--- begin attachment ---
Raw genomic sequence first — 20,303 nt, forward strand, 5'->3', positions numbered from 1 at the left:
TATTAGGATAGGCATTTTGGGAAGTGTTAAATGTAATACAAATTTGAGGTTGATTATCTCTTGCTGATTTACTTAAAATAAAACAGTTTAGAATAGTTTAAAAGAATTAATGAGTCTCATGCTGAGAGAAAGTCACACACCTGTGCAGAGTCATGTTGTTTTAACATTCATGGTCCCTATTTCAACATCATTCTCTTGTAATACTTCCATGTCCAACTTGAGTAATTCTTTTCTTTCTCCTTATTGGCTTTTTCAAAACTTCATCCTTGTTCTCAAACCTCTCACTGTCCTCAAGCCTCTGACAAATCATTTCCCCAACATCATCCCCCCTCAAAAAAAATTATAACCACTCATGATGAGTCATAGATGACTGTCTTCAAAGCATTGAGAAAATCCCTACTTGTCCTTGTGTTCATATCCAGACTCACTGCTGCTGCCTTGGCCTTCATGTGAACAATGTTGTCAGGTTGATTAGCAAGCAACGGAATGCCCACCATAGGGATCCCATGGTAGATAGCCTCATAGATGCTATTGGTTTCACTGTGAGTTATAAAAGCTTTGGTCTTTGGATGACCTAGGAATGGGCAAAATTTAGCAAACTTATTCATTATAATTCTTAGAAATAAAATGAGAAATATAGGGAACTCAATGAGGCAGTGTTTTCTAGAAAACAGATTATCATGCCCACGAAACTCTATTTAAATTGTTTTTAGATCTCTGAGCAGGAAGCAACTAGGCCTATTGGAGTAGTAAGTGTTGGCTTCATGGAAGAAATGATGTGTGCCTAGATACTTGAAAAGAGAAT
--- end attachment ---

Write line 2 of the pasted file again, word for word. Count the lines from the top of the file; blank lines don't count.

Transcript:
TATTAGGATAGGCATTTTGGGAAGTGTTAAATGTAATACAAATTTGAGGTTGATTATCTCTTGCTGATTTACTTAAAATAAAACAGTTTAGAATAGTTTAAAAGAATTAATGAGTCTCATGCTGAGAGAAAGTCACACACCTGTGCAGAGTCATGTTGTTTTAACATTCATGGTCCCTATTTCAACATCATTCTCTTGTAATACTTCCATGTCCAACTTGAGTAATTCTTTTCTTTCTCCTTATTGGCTTTTTCAAAACTTCATCCTTGTTCTCAAACCTCTCACTGTCCTCAAGCCTCTGACAAATCATTTCCCCAACATCATCCCCCCTCAAAAAAAATTATAACCACTCATGATGAGTCATAGATGACTGTCTTCAAAGCATTGAGAAAATCCCTACTTGTCCTTGTGTTCATATCCAGACTCACTGCTGCTGCCTTGGCCTTCATGTGAACAATGTTGTCAGGTTGATTAGCAAGCAACGGAATGCCCACCATAGGGATCCCATGGTAGATAGCCTCATAGATGCTATTGGTTTCACTGTGAGTTATAAAAGCTTTGGTCTTTGGATGACCTAGGAATGGGCAAAATTTAGCAAACTTATTCATTATAATTCTTAGAAATAAAATGAGAAATATAGGGAACTCAATGAGGCAGTGTTTTCTAGAAAACAGATTATCATGCCCACGAAACTCTATTTAAATTGTTTTTAGATCTCTGAGCAGGAAGCAACTAGGCCTATTGGAGTAGTAAGTGTTGGCTTCATGGAAGAAATGATGTGTGCCTAGATACTTGAAAAGAGAAT